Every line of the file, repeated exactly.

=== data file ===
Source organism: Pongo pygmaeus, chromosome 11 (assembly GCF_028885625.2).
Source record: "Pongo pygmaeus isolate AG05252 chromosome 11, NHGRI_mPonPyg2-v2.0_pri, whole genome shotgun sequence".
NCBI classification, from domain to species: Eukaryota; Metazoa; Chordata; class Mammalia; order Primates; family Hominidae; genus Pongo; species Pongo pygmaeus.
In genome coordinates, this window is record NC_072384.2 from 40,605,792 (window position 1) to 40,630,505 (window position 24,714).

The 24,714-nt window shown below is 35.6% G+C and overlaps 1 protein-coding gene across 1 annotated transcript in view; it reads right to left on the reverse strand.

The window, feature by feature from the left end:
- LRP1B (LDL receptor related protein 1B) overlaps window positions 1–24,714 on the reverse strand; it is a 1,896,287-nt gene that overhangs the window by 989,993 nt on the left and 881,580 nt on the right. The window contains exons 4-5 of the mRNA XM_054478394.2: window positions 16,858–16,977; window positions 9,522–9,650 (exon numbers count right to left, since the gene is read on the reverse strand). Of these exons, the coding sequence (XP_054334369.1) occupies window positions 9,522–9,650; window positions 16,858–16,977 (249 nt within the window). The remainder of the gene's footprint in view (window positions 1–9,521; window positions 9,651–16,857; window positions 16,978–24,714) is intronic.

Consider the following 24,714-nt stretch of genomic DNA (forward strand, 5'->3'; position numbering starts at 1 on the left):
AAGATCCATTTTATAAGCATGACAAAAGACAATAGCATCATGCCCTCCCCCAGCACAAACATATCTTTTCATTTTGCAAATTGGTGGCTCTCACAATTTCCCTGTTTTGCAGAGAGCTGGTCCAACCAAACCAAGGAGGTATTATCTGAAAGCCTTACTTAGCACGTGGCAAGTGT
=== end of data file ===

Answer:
Source organism: Pongo pygmaeus, chromosome 11 (assembly GCF_028885625.2).
Source record: "Pongo pygmaeus isolate AG05252 chromosome 11, NHGRI_mPonPyg2-v2.0_pri, whole genome shotgun sequence".
NCBI classification, from domain to species: Eukaryota; Metazoa; Chordata; class Mammalia; order Primates; family Hominidae; genus Pongo; species Pongo pygmaeus.
In genome coordinates, this window is record NC_072384.2 from 40,605,792 (window position 1) to 40,630,505 (window position 24,714).

The 24,714-nt window shown below is 35.6% G+C and overlaps 1 protein-coding gene across 1 annotated transcript in view; it reads right to left on the reverse strand.

The window, feature by feature from the left end:
- LRP1B (LDL receptor related protein 1B) overlaps window positions 1–24,714 on the reverse strand; it is a 1,896,287-nt gene that overhangs the window by 989,993 nt on the left and 881,580 nt on the right. The window contains exons 4-5 of the mRNA XM_054478394.2: window positions 16,858–16,977; window positions 9,522–9,650 (exon numbers count right to left, since the gene is read on the reverse strand). Of these exons, the coding sequence (XP_054334369.1) occupies window positions 9,522–9,650; window positions 16,858–16,977 (249 nt within the window). The remainder of the gene's footprint in view (window positions 1–9,521; window positions 9,651–16,857; window positions 16,978–24,714) is intronic.

Consider the following 24,714-nt stretch of genomic DNA (forward strand, 5'->3'; position numbering starts at 1 on the left):
AAGATCCATTTTATAAGCATGACAAAAGACAATAGCATCATGCCCTCCCCCAGCACAAACATATCTTTTCATTTTGCAAATTGGTGGCTCTCACAATTTCCCTGTTTTGCAGAGAGCTGGTCCAACCAAACCAAGGAGGTATTATCTGAAAGCCTTACTTAGCACGTGGCAAGTGT